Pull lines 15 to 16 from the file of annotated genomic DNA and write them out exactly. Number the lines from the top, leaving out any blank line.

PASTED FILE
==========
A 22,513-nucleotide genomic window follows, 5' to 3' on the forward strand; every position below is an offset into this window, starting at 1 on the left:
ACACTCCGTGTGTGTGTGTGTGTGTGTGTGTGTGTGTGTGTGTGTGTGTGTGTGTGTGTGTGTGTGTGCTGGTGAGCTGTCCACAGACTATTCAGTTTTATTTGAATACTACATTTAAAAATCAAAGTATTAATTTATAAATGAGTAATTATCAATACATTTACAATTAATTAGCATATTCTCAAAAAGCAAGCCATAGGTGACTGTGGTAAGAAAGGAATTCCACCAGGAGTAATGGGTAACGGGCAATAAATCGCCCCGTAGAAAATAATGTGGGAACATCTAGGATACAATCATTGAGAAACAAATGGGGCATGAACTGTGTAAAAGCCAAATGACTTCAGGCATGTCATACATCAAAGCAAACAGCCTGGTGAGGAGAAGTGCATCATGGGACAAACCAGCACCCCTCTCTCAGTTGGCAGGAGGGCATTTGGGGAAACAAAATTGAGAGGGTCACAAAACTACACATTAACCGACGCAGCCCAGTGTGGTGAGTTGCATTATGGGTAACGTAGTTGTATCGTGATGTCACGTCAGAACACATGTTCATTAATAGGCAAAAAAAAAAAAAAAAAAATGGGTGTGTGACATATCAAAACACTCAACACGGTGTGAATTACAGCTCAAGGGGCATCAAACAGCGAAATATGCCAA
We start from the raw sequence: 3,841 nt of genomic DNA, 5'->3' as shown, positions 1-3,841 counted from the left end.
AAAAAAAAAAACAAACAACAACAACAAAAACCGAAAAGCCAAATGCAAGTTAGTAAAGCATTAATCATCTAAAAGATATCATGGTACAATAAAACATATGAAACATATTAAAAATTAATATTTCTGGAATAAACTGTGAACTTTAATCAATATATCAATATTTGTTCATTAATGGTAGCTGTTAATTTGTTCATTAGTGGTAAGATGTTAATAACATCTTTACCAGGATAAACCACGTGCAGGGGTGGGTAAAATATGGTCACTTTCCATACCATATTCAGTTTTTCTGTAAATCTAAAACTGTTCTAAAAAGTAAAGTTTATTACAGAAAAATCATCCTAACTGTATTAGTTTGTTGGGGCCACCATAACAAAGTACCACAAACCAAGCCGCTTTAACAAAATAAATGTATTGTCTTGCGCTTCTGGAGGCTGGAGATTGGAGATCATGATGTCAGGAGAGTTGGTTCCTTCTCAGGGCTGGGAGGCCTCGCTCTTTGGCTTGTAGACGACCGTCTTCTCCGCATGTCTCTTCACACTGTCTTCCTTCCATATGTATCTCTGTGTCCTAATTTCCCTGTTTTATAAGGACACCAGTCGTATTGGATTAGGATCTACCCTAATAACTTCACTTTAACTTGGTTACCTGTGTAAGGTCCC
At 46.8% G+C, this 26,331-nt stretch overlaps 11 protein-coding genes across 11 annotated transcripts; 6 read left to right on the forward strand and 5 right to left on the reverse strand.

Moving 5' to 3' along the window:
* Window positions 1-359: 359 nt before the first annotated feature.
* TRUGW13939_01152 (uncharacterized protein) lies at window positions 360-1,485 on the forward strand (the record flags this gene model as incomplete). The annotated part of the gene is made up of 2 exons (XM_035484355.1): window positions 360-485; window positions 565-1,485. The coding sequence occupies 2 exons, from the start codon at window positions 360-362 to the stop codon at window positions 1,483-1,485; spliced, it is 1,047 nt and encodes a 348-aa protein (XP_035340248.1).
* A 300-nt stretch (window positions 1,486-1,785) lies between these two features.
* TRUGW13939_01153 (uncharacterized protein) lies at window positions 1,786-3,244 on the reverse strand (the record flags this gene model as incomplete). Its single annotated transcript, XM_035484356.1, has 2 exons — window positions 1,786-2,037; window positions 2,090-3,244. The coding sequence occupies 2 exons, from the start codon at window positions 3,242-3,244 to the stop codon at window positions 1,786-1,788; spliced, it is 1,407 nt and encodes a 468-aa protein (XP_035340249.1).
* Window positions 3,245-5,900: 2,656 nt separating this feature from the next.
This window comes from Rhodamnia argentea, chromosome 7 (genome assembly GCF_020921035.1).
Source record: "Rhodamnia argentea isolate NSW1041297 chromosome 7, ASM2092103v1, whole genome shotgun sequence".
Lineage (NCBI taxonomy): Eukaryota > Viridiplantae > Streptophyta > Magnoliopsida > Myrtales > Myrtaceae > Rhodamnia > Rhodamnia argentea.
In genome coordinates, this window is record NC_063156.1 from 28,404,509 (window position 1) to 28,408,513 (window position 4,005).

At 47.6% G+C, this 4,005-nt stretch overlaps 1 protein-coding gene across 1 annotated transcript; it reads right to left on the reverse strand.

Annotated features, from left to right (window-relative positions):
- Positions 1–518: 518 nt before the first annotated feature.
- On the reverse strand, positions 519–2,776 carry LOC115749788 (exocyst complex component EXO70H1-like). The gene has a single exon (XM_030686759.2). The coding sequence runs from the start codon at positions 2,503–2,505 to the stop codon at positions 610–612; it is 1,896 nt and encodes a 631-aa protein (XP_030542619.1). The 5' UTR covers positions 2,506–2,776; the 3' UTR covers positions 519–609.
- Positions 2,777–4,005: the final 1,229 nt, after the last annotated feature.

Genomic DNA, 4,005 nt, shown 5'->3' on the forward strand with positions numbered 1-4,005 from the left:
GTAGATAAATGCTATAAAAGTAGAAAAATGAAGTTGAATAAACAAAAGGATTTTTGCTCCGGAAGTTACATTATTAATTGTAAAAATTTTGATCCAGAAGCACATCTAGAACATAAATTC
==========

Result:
In genome coordinates, this window is record NC_063156.1 from 28,404,509 (window position 1) to 28,408,513 (window position 4,005).

At 47.6% G+C, this 4,005-nt stretch overlaps 1 protein-coding gene across 1 annotated transcript; it reads right to left on the reverse strand.